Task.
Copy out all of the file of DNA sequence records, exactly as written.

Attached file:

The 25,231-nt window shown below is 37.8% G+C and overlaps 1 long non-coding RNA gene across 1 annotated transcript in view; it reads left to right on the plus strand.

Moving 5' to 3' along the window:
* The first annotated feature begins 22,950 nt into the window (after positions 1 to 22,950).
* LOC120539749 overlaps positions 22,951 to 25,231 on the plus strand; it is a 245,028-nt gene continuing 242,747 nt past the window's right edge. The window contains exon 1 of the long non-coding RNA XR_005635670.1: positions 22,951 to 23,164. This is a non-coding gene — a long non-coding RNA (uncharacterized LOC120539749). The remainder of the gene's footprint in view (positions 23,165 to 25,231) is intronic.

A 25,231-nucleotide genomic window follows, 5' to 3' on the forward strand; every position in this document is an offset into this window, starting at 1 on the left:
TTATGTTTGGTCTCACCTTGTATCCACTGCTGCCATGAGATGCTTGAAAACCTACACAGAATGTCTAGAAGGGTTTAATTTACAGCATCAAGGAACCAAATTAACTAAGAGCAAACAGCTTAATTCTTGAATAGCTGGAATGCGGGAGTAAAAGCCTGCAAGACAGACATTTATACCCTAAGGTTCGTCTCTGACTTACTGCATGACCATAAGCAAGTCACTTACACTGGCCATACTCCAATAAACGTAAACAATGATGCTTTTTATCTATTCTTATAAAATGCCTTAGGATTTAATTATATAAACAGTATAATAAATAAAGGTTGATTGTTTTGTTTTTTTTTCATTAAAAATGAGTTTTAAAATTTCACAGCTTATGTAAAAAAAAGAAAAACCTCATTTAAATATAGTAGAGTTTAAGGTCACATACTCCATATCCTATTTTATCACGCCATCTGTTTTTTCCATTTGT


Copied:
The 25,231-nt window shown below is 37.8% G+C and overlaps 1 long non-coding RNA gene across 1 annotated transcript in view; it reads left to right on the plus strand.

Moving 5' to 3' along the window:
* The first annotated feature begins 22,950 nt into the window (after positions 1 to 22,950).
* LOC120539749 overlaps positions 22,951 to 25,231 on the plus strand; it is a 245,028-nt gene continuing 242,747 nt past the window's right edge. The window contains exon 1 of the long non-coding RNA XR_005635670.1: positions 22,951 to 23,164. This is a non-coding gene — a long non-coding RNA (uncharacterized LOC120539749). The remainder of the gene's footprint in view (positions 23,165 to 25,231) is intronic.

A 25,231-nucleotide genomic window follows, 5' to 3' on the forward strand; every position in this document is an offset into this window, starting at 1 on the left:
TTATGTTTGGTCTCACCTTGTATCCACTGCTGCCATGAGATGCTTGAAAACCTACACAGAATGTCTAGAAGGGTTTAATTTACAGCATCAAGGAACCAAATTAACTAAGAGCAAACAGCTTAATTCTTGAATAGCTGGAATGCGGGAGTAAAAGCCTGCAAGACAGACATTTATACCCTAAGGTTCGTCTCTGACTTACTGCATGACCATAAGCAAGTCACTTACACTGGCCATACTCCAATAAACGTAAACAATGATGCTTTTTATCTATTCTTATAAAATGCCTTAGGATTTAATTATATAAACAGTATAATAAATAAAGGTTGATTGTTTTGTTTTTTTTTCATTAAAAATGAGTTTTAAAATTTCACAGCTTATGTAAAAAAAAGAAAAACCTCATTTAAATATAGTAGAGTTTAAGGTCACATACTCCATATCCTATTTTATCACGCCATCTGTTTTTTCCATTTGT